Wednesday 18 May 2011


     Today, I am writing about rejection.  Normally, we see rejection as a bad experience, but that isn't always the case.  Here is a list of famous authors who received many rejection slips before their work was published.


Richard Hooker’s MASH – 21 publishers
Richard Bach’s Jonathan Livingston Seagull – 18 publishers
Louis L’Amour – 350 rejection slips
John Creasy – 774 rejection slips
Dr. Seuss’s And to Think They Saw it on Mulberry Street – 27 publishers
William Kennedy’s Ironweed – 13 publishers
Pearl Buck’s The Good Earth – 14 publishers
Norman Mailer’s The Naked and the Dead – 12 publishers
Margaret Mitchell’s Gone with the Wind – 25 publishers
Mary Higgins Clark – 40 publishers
John Grisham’s A Time to Kill – 15 publishers; 30 agents
Jack London – 600 rejection slips
Chicken Soup for the Soul (Volume 1) – 33 publishers
Alex Haley – once a week for four years; took nine years to write Roots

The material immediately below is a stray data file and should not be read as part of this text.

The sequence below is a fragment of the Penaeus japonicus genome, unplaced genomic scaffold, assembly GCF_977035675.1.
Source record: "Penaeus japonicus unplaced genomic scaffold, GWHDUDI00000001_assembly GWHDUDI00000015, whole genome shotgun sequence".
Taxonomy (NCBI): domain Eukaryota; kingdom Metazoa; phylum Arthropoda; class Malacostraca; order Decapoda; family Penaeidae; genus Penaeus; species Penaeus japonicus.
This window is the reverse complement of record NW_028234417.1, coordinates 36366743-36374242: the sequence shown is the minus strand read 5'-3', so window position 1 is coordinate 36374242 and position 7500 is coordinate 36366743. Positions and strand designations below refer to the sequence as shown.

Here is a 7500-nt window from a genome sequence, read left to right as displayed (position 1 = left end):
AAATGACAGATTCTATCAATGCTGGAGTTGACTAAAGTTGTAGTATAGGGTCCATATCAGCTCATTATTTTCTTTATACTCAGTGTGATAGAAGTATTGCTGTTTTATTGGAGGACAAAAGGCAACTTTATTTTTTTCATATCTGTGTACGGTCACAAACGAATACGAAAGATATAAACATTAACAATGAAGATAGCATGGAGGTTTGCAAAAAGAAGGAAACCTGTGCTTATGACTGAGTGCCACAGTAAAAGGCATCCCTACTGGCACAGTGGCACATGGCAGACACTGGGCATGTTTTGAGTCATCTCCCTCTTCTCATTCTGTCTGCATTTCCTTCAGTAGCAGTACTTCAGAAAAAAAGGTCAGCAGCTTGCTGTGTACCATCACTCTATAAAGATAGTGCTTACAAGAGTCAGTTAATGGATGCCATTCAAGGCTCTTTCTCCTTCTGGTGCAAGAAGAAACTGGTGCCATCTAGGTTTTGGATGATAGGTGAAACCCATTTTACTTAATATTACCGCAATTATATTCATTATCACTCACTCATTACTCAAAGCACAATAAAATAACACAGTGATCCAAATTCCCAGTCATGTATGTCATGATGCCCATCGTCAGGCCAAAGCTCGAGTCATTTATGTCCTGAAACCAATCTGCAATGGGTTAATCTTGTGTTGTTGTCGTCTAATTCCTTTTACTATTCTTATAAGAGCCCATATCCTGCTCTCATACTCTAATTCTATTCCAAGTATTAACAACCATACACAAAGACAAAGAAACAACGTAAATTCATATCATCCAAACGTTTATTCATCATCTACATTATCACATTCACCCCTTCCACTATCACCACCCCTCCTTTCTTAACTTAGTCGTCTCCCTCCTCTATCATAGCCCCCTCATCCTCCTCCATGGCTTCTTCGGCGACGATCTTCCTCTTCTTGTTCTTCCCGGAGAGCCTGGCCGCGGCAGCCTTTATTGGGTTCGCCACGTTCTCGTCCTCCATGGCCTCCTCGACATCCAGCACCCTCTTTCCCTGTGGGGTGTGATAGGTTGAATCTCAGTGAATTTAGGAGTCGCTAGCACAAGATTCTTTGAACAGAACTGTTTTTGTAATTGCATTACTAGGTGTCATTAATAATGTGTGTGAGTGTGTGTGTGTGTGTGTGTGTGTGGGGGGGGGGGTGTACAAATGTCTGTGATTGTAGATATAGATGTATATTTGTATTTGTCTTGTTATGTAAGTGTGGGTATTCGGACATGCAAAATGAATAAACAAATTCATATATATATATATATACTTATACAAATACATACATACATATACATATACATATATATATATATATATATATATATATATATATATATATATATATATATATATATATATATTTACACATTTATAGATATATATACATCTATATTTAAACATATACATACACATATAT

Julia Child’s Mastering the Art of French Cooking – 2 rejections by same publisher (took eight years to write and edit)

*Taken from Chicken Soup for the Writers' Soul

     When I look at the number of rejections that these authors faced, I realize that what makes a published author isn't someone who doesn't fail, but someone who doesn't give up.  Perseverance is the name of the game.  If you think you have a good idea, keep writing and rewriting until you find a forum for your work.  If that forum is your family, that’s great.  If that forum is a library or a church or a school, that’s even better.  I just read today that John Steinbeck was told that his novel The Grapes of Wrath, based on a Depression-era migrant worker family who moves from Oklahoma to California, was too disturbing to print.  And yet that novel went on to be published on March 14, 1939, selling close to half a million copies by the end of the year and creating waiting lists months-long at libraries.  Although banned and burned in both Buffalo, New York and Kern County, California, The Grapes of Wrath went on to win the Pulitzer Prize in 1940.  It was adapted into a movie starring Henry Fonda, as well as a play, being performed at the Stratford Festival this summer.  It is inspiring to know that, despite past rejections, these authors went on to carve a niche in the literary world. 

Cartoon courtesy

1 comment:

  1. Hey Linda, great post. Here is a link about rejection that I thought you would find interesting as well.